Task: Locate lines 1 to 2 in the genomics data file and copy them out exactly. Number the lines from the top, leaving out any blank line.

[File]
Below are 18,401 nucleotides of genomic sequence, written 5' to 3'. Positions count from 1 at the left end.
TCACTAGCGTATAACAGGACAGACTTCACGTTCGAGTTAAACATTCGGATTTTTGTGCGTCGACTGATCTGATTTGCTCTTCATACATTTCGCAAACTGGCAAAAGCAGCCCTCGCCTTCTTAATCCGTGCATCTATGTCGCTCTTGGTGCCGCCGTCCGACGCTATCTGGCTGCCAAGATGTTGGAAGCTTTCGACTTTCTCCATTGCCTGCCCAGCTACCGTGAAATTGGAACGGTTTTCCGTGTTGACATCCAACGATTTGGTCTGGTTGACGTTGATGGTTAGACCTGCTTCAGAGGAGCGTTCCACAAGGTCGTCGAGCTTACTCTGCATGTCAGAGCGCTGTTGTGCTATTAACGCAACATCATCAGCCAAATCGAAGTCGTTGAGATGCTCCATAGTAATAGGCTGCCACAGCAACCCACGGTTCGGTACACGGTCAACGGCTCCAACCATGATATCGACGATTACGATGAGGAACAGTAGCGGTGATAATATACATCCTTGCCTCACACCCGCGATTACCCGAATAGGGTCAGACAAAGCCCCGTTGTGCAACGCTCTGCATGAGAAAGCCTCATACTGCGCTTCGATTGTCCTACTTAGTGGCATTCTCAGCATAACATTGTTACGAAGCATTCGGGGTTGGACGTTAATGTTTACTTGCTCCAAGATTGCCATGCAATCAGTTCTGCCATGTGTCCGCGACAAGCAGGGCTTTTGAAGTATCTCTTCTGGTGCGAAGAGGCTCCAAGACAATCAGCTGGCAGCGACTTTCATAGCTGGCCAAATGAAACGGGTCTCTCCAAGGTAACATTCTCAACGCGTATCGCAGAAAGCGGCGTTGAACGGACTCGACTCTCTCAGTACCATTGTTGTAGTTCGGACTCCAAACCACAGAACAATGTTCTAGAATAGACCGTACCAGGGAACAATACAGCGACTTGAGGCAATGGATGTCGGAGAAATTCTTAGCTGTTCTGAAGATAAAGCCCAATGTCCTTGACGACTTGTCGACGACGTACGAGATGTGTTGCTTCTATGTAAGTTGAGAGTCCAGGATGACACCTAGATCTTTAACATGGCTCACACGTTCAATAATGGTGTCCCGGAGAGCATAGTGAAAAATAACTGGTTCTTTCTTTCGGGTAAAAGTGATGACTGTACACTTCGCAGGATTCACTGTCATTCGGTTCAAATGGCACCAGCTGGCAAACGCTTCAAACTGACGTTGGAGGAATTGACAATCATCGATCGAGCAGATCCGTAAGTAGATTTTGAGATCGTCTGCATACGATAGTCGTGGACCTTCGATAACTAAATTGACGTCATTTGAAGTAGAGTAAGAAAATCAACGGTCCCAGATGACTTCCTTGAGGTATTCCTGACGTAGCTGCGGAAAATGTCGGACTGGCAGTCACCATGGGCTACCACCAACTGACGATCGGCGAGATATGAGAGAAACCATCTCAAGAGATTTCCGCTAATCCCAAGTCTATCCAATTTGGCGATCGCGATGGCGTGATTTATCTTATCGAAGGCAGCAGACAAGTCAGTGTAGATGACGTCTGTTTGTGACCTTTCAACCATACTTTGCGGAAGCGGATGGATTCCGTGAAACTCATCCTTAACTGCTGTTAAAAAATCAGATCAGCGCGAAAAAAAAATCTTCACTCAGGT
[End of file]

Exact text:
Below are 18,401 nucleotides of genomic sequence, written 5' to 3'. Positions count from 1 at the left end.
TCACTAGCGTATAACAGGACAGACTTCACGTTCGAGTTAAACATTCGGATTTTTGTGCGTCGACTGATCTGATTTGCTCTTCATACATTTCGCAAACTGGCAAAAGCAGCCCTCGCCTTCTTAATCCGTGCATCTATGTCGCTCTTGGTGCCGCCGTCCGACGCTATCTGGCTGCCAAGATGTTGGAAGCTTTCGACTTTCTCCATTGCCTGCCCAGCTACCGTGAAATTGGAACGGTTTTCCGTGTTGACATCCAACGATTTGGTCTGGTTGACGTTGATGGTTAGACCTGCTTCAGAGGAGCGTTCCACAAGGTCGTCGAGCTTACTCTGCATGTCAGAGCGCTGTTGTGCTATTAACGCAACATCATCAGCCAAATCGAAGTCGTTGAGATGCTCCATAGTAATAGGCTGCCACAGCAACCCACGGTTCGGTACACGGTCAACGGCTCCAACCATGATATCGACGATTACGATGAGGAACAGTAGCGGTGATAATATACATCCTTGCCTCACACCCGCGATTACCCGAATAGGGTCAGACAAAGCCCCGTTGTGCAACGCTCTGCATGAGAAAGCCTCATACTGCGCTTCGATTGTCCTACTTAGTGGCATTCTCAGCATAACATTGTTACGAAGCATTCGGGGTTGGACGTTAATGTTTACTTGCTCCAAGATTGCCATGCAATCAGTTCTGCCATGTGTCCGCGACAAGCAGGGCTTTTGAAGTATCTCTTCTGGTGCGAAGAGGCTCCAAGACAATCAGCTGGCAGCGACTTTCATAGCTGGCCAAATGAAACGGGTCTCTCCAAGGTAACATTCTCAACGCGTATCGCAGAAAGCGGCGTTGAACGGACTCGACTCTCTCAGTACCATTGTTGTAGTTCGGACTCCAAACCACAGAACAATGTTCTAGAATAGACCGTACCAGGGAACAATACAGCGACTTGAGGCAATGGATGTCGGAGAAATTCTTAGCTGTTCTGAAGATAAAGCCCAATGTCCTTGACGACTTGTCGACGACGTACGAGATGTGTTGCTTCTATGTAAGTTGAGAGTCCAGGATGACACCTAGATCTTTAACATGGCTCACACGTTCAATAATGGTGTCCCGGAGAGCATAGTGAAAAATAACTGGTTCTTTCTTTCGGGTAAAAGTGATGACTGTACACTTCGCAGGATTCACTGTCATTCGGTTCAAATGGCACCAGCTGGCAAACGCTTCAAACTGACGTTGGAGGAATTGACAATCATCGATCGAGCAGATCCGTAAGTAGATTTTGAGATCGTCTGCATACGATAGTCGTGGACCTTCGATAACTAAATTGACGTCATTTGAAGTAGAGTAAGAAAATCAACGGTCCCAGATGACTTCCTTGAGGTATTCCTGACGTAGCTGCGGAAAATGTCGGACTGGCAGTCACCATGGGCTACCACCAACTGACGATCGGCGAGATATGAGAGAAACCATCTCAAGAGATTTCCGCTAATCCCAAGTCTATCCAATTTGGCGATCGCGATGGCGTGATTTATCTTATCGAAGGCAGCAGACAAGTCAGTGTAGATGACGTCTGTTTGTGACCTTTCAACCATACTTTGCGGAAGCGGATGGATTCCGTGAAACTCATCCTTAACTGCTGTTAAAAAATCAGATCAGCGCGAAAAAAAAATCTTCACTCAGGT